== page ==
suggestion, that events ot a very grave character have lately occurred,
which impress upon his mind a conviction that an establishment ot" that
part of the line as to which the parties aie neai ly of accord, had better be
made at once, unless the eflbrts now making should promise an imme-
diate adjustment of the whole controversy.

The President finds, with great regret, that his Britannic Majesty's
Government adheres to its objection to the appointment of a commis-
sion, to be chosen in either of the modes proposed in former commu-
nications on the part of the United States. This regret is heightened by
the conviction that the proposition upon which it is founded, "that the
river question," as it is called, " is a question of treaty construction only,"
although repeated on various occasions by Great Britain, is demonstra-
bly untenable. Indeed, it is plausible only when material and most im-
portant words of description in the treaty are omitted in quoting from
that instrument. The treaty marks the two determining points of the
line in dispute, the source of the St. Croix, and the northwest angle of
Nova Scotia. Is it a question of treaty construction only, where the
northwest angle of Nova Scotia is ? A survey of Nova Scotia, as known
at the date of the treaty of peace, necessarily establishes that point.
Where is it to be found, according to the public acts of Great Britain.^
Is it to be found on a line beginning on the westernmost bend of the bay
des Chaleurs, and thence along the highlands dividing the waters falling
into the St. Lawrence from the waters falling into the sea? Can his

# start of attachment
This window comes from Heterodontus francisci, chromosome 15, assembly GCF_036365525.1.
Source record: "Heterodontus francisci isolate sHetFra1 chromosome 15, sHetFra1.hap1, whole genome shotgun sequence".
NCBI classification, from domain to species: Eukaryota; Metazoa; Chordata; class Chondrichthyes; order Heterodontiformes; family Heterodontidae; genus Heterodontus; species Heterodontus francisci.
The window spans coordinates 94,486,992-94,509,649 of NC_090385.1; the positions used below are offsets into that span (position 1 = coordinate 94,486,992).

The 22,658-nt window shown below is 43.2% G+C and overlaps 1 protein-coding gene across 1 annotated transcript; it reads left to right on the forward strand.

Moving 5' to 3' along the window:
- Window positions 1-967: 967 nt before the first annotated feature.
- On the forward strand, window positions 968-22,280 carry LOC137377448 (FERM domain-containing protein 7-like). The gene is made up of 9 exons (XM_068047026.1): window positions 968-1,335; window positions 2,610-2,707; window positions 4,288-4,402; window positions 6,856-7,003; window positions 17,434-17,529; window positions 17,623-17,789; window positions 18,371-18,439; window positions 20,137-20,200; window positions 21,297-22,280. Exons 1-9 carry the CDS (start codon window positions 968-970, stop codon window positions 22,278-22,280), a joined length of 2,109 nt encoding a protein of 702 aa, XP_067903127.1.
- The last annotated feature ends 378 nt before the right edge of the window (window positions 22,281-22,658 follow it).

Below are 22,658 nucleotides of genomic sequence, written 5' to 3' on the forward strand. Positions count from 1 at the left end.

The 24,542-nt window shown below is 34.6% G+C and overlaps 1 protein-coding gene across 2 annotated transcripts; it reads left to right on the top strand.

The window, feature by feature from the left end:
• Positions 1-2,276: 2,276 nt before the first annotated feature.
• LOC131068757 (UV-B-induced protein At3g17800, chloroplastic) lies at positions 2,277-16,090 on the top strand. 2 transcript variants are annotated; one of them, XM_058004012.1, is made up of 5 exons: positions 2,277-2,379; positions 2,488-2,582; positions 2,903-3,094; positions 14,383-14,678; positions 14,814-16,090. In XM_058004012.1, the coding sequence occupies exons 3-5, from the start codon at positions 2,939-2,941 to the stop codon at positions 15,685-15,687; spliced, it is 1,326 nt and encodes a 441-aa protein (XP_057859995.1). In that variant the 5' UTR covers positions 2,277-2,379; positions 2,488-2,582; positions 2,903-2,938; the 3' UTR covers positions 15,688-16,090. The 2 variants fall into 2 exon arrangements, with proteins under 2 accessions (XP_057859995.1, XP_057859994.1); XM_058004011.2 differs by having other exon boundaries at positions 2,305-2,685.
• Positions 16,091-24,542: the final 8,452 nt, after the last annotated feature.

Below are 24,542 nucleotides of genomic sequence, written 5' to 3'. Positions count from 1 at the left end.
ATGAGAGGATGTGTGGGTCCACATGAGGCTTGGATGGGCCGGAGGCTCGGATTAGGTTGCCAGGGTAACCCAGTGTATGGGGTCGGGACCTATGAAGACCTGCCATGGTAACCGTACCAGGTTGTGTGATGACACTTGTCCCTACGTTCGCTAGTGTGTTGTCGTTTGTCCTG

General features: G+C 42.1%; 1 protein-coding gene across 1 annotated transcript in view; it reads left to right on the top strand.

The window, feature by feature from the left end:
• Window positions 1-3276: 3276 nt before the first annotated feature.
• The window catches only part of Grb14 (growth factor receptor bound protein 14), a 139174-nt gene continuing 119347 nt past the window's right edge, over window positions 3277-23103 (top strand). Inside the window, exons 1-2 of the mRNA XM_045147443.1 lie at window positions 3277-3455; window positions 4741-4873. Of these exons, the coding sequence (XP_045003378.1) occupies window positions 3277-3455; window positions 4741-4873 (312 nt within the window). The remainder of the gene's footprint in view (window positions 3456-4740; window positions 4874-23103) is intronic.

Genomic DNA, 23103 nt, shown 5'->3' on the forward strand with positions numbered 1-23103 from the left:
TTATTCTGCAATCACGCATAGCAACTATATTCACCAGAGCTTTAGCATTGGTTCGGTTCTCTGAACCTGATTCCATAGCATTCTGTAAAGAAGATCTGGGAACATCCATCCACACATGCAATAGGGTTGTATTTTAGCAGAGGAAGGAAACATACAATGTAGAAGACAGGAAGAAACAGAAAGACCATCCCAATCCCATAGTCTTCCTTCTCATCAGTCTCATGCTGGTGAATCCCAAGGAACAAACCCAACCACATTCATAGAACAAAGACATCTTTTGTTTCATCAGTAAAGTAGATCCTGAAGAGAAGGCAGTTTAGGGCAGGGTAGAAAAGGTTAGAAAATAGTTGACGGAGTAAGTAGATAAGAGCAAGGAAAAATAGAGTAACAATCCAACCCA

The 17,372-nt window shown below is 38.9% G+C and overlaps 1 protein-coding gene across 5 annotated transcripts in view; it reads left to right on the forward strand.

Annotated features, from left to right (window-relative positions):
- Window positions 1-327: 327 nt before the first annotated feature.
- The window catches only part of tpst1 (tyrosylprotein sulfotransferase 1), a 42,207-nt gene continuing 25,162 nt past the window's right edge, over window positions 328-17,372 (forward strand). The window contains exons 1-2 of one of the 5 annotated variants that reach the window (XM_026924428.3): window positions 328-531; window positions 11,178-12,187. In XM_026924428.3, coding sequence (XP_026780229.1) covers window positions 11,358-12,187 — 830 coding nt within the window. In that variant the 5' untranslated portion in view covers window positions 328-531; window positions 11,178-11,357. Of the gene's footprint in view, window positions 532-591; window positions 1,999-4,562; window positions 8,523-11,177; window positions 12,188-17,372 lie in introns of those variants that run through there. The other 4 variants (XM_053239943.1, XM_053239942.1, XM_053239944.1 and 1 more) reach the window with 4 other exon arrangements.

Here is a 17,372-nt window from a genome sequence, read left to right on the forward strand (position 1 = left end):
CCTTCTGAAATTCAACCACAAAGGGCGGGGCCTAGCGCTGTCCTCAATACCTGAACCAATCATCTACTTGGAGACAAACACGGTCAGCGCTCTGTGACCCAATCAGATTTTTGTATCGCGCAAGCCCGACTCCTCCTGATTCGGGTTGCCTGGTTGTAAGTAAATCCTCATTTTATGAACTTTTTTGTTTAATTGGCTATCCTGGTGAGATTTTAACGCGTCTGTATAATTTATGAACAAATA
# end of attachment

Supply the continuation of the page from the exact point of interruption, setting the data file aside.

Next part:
Majesty's Government expect the Government of the United States to
consent, before the selection of commissioners of examination and sur-
vey, and the appointment of an umpire to decide on the contingency of
their disagreement, that the terminating point of the line running due
north from the source of the St. Croix is^to be alone looked for on high-
lands which cannot be reached from the westernmost bend of the bay
des Chaleurs but by running directly across high mountains, deep val-
leys, and the large rivers that flow through them ? Agreement between
the United States and Great Britain on this point is impossible, while his
IVIajesty's Government continues to maintain this position. The Presi-
dent, therefore, as at present informed, is under the necessity of looking
to the new and conventional line offered in Mr. Bankhead's note. That
equity, in disputes about territory, when both parties are satisfied of the
justice of their respective pretensions, requires a fair division of the dis-
puted property, is a truth the President freely admits ; but the under-
signed is instructed to remind Mr. Bankhead of what has been heretofore
stated, that in a conventional line the wishes and interests of the State
of Maine were to be consulted, and that the President cannot, in juslice
to himself or to that State, make any proposition utterly irreconcileable
with her previously well-known opinions on the subject. Ilis Majesty's
Government will not have forgotten that the principle of compromise and
equitable division was adopted by the King of the Netherlands in the
line recommended by him to the parties ; a line rejected by the United
States, because unjust to Maine : and yet the line proposed by the King
of the Netherlands gave to Great Britain little more than two millions,
while the proposition now made by his Britannic Majesty's Government

254 [ Senutc Doc. No. 41 1. ]